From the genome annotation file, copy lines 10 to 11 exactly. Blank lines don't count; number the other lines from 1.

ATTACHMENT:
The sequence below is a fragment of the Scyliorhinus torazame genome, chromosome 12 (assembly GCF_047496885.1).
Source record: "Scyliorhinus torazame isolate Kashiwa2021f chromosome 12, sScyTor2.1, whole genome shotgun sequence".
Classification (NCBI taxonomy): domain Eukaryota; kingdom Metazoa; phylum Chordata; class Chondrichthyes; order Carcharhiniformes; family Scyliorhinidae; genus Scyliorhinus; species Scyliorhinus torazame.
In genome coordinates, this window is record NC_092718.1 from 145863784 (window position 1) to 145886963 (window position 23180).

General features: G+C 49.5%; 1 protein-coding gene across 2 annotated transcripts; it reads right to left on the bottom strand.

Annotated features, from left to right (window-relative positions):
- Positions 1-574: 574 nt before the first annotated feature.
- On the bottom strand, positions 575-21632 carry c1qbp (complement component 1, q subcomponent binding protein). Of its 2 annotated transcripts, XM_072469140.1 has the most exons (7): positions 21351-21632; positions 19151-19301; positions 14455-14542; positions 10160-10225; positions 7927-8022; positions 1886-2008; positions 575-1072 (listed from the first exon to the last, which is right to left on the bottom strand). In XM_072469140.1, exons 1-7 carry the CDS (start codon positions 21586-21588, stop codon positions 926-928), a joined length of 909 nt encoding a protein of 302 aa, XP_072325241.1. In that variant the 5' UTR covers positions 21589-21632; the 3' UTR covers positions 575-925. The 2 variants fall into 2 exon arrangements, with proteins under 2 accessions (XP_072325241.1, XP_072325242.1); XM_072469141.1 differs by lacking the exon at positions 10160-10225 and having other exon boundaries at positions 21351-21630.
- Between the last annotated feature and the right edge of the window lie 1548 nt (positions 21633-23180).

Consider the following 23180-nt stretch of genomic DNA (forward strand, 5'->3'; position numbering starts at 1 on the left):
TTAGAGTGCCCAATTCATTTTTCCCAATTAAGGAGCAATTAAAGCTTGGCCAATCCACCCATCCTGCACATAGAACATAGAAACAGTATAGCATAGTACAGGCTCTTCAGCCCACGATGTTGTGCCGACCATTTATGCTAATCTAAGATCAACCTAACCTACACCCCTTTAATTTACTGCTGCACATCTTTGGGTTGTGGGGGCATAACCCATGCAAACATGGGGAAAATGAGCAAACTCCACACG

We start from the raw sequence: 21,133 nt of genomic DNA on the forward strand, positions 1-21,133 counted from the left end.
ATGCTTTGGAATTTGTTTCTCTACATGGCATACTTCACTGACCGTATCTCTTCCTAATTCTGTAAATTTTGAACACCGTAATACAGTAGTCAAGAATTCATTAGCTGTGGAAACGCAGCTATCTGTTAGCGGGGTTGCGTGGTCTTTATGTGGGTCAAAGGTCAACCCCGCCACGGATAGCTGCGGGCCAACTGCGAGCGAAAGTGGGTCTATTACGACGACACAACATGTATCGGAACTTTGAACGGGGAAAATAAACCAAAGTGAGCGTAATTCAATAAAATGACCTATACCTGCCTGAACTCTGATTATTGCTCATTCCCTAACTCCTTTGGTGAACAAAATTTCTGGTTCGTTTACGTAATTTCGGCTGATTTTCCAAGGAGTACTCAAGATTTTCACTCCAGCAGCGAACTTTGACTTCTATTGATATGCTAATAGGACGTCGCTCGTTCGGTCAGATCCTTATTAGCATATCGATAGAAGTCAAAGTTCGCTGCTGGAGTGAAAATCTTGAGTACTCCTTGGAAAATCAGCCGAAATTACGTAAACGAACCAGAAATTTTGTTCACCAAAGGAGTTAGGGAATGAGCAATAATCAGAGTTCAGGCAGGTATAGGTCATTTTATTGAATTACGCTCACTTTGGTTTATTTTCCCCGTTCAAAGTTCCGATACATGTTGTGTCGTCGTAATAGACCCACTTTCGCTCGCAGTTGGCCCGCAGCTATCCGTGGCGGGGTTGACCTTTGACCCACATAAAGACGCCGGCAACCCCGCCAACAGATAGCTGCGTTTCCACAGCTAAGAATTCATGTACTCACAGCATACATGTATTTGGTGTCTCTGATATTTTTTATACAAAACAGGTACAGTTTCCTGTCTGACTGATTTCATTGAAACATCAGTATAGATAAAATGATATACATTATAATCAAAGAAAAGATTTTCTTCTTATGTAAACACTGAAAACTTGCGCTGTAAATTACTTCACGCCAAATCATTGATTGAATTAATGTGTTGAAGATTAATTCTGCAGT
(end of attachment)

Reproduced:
Consider the following 23180-nt stretch of genomic DNA (forward strand, 5'->3'; position numbering starts at 1 on the left):
TTAGAGTGCCCAATTCATTTTTCCCAATTAAGGAGCAATTAAAGCTTGGCCAATCCACCCATCCTGCACATAGAACATAGAAACAGTATAGCATAGTACAGGCTCTTCAGCCCACGATGTTGTGCCGACCATTTATGCTAATCTAAGATCAACCTAACCTACACCCCTTTAATTTACTGCTGCACATCTTTGGGTTGTGGGGGCATAACCCATGCAAACATGGGGAAAATGAGCAAACTCCACACG